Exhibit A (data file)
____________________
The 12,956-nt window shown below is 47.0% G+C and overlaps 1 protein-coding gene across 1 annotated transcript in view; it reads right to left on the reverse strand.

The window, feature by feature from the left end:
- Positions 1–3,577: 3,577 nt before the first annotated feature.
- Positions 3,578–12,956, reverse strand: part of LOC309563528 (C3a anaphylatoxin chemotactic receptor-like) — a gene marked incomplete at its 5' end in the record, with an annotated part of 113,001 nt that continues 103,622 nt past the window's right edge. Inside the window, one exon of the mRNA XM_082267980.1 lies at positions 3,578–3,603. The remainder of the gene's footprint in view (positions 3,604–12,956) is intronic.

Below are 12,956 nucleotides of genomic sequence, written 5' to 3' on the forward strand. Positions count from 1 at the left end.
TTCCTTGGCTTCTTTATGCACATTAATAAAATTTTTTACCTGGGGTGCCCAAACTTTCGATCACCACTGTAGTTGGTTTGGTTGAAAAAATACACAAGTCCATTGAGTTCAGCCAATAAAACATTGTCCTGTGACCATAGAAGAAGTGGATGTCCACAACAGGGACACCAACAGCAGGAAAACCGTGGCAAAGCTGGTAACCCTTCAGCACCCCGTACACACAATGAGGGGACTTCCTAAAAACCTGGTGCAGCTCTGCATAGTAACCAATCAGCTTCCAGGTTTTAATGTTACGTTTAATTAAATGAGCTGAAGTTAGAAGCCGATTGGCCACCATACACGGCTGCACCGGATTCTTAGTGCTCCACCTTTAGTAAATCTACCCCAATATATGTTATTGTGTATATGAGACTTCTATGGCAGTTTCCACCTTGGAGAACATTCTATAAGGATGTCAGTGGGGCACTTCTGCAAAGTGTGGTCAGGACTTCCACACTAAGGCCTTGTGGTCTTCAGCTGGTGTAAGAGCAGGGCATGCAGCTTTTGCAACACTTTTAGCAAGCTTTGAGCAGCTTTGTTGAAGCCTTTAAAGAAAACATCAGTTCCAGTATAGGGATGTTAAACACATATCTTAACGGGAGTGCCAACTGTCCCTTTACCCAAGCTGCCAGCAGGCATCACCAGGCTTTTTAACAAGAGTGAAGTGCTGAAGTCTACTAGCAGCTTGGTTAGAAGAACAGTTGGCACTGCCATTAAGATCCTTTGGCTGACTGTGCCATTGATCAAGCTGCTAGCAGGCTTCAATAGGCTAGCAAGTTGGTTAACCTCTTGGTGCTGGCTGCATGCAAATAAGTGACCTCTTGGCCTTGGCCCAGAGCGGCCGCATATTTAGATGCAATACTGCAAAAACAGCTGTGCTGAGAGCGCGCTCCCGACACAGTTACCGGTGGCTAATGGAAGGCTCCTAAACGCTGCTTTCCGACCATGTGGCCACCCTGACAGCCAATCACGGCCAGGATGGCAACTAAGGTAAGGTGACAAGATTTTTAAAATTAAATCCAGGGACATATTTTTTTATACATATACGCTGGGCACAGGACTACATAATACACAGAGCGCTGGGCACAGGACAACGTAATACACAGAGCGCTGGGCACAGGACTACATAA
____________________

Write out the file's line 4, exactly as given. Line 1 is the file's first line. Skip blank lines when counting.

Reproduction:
- Positions 3,578–12,956, reverse strand: part of LOC309563528 (C3a anaphylatoxin chemotactic receptor-like) — a gene marked incomplete at its 5' end in the record, with an annotated part of 113,001 nt that continues 103,622 nt past the window's right edge. Inside the window, one exon of the mRNA XM_082267980.1 lies at positions 3,578–3,603. The remainder of the gene's footprint in view (positions 3,604–12,956) is intronic.